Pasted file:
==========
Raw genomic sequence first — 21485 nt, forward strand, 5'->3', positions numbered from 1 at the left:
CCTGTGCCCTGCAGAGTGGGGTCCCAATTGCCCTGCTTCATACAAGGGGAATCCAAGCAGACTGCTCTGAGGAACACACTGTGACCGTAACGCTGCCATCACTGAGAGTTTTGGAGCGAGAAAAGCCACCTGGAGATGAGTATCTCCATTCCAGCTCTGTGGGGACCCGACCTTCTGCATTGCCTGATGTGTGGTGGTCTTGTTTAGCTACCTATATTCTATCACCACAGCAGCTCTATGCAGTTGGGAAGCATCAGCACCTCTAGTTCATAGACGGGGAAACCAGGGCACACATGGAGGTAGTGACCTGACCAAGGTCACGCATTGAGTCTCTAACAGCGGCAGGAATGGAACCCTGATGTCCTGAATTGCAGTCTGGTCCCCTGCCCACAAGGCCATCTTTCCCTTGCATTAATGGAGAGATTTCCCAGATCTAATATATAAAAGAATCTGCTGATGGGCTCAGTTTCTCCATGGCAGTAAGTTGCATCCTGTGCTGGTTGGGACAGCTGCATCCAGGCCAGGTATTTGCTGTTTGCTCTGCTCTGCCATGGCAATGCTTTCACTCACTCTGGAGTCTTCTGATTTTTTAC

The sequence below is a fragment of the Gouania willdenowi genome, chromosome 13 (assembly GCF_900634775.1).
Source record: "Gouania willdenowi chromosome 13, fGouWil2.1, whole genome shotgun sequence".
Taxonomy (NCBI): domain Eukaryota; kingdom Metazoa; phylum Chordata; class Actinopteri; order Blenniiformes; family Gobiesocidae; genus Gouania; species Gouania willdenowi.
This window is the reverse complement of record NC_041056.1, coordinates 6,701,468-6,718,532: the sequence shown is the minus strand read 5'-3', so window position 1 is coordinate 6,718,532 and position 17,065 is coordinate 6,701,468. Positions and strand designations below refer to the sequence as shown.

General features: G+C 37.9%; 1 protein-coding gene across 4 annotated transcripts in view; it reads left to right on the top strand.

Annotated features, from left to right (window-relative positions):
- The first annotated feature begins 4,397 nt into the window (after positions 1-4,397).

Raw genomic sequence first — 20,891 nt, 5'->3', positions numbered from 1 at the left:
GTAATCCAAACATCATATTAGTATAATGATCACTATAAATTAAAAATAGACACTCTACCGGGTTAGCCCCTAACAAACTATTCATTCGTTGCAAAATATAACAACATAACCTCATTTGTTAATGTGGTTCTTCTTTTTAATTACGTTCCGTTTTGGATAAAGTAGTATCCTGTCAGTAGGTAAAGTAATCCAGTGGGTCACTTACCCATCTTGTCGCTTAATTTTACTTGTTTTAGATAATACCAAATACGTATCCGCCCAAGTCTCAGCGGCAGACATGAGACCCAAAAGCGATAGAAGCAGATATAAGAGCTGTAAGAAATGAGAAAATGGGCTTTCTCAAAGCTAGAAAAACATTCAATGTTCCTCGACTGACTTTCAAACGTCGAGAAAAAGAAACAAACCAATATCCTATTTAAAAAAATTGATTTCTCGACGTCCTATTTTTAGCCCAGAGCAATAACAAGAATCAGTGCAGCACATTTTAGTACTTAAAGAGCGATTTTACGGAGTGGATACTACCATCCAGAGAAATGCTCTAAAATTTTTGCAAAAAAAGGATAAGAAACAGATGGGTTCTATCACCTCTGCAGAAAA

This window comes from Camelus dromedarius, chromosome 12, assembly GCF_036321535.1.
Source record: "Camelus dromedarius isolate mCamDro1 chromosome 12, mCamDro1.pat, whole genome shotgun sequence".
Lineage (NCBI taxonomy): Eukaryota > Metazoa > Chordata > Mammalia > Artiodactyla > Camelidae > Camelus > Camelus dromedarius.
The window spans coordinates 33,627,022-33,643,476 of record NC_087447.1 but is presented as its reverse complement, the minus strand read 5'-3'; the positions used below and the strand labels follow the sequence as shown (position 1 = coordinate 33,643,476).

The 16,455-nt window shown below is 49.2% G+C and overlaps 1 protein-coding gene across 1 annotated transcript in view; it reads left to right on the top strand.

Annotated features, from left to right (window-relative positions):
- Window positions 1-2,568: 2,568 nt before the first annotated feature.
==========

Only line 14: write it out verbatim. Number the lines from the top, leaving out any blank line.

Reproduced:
Lineage (NCBI taxonomy): Eukaryota > Metazoa > Chordata > Mammalia > Artiodactyla > Camelidae > Camelus > Camelus dromedarius.